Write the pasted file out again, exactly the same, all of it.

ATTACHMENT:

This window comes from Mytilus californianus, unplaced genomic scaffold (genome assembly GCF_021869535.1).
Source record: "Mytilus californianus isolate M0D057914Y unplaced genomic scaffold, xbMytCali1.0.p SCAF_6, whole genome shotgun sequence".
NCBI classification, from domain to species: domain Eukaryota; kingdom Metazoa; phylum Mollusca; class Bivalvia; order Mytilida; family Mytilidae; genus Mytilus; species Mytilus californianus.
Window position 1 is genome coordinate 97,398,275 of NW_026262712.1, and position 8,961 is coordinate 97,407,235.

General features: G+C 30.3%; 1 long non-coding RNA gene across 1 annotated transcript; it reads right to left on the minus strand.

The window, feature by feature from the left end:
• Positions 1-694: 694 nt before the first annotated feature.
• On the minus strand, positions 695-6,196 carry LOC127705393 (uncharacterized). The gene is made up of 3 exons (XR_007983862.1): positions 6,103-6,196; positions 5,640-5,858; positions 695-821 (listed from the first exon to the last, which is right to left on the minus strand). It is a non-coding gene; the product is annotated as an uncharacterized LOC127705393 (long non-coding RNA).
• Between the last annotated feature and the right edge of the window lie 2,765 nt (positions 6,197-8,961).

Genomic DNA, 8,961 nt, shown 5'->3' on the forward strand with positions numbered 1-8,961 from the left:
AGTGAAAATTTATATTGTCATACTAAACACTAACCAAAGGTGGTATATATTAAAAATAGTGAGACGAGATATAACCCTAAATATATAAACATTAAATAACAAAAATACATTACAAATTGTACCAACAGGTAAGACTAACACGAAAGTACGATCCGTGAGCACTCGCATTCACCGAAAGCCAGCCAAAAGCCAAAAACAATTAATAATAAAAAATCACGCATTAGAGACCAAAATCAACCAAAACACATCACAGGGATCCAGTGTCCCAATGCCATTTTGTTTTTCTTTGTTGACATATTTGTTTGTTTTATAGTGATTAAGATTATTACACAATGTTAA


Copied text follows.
This window comes from Mytilus californianus, unplaced genomic scaffold (genome assembly GCF_021869535.1).
Source record: "Mytilus californianus isolate M0D057914Y unplaced genomic scaffold, xbMytCali1.0.p SCAF_6, whole genome shotgun sequence".
NCBI classification, from domain to species: domain Eukaryota; kingdom Metazoa; phylum Mollusca; class Bivalvia; order Mytilida; family Mytilidae; genus Mytilus; species Mytilus californianus.
Window position 1 is genome coordinate 97,398,275 of NW_026262712.1, and position 8,961 is coordinate 97,407,235.

General features: G+C 30.3%; 1 long non-coding RNA gene across 1 annotated transcript; it reads right to left on the minus strand.

The window, feature by feature from the left end:
• Positions 1-694: 694 nt before the first annotated feature.
• On the minus strand, positions 695-6,196 carry LOC127705393 (uncharacterized). The gene is made up of 3 exons (XR_007983862.1): positions 6,103-6,196; positions 5,640-5,858; positions 695-821 (listed from the first exon to the last, which is right to left on the minus strand). It is a non-coding gene; the product is annotated as an uncharacterized LOC127705393 (long non-coding RNA).
• Between the last annotated feature and the right edge of the window lie 2,765 nt (positions 6,197-8,961).

Genomic DNA, 8,961 nt, shown 5'->3' on the forward strand with positions numbered 1-8,961 from the left:
AGTGAAAATTTATATTGTCATACTAAACACTAACCAAAGGTGGTATATATTAAAAATAGTGAGACGAGATATAACCCTAAATATATAAACATTAAATAACAAAAATACATTACAAATTGTACCAACAGGTAAGACTAACACGAAAGTACGATCCGTGAGCACTCGCATTCACCGAAAGCCAGCCAAAAGCCAAAAACAATTAATAATAAAAAATCACGCATTAGAGACCAAAATCAACCAAAACACATCACAGGGATCCAGTGTCCCAATGCCATTTTGTTTTTCTTTGTTGACATATTTGTTTGTTTTATAGTGATTAAGATTATTACACAATGTTAA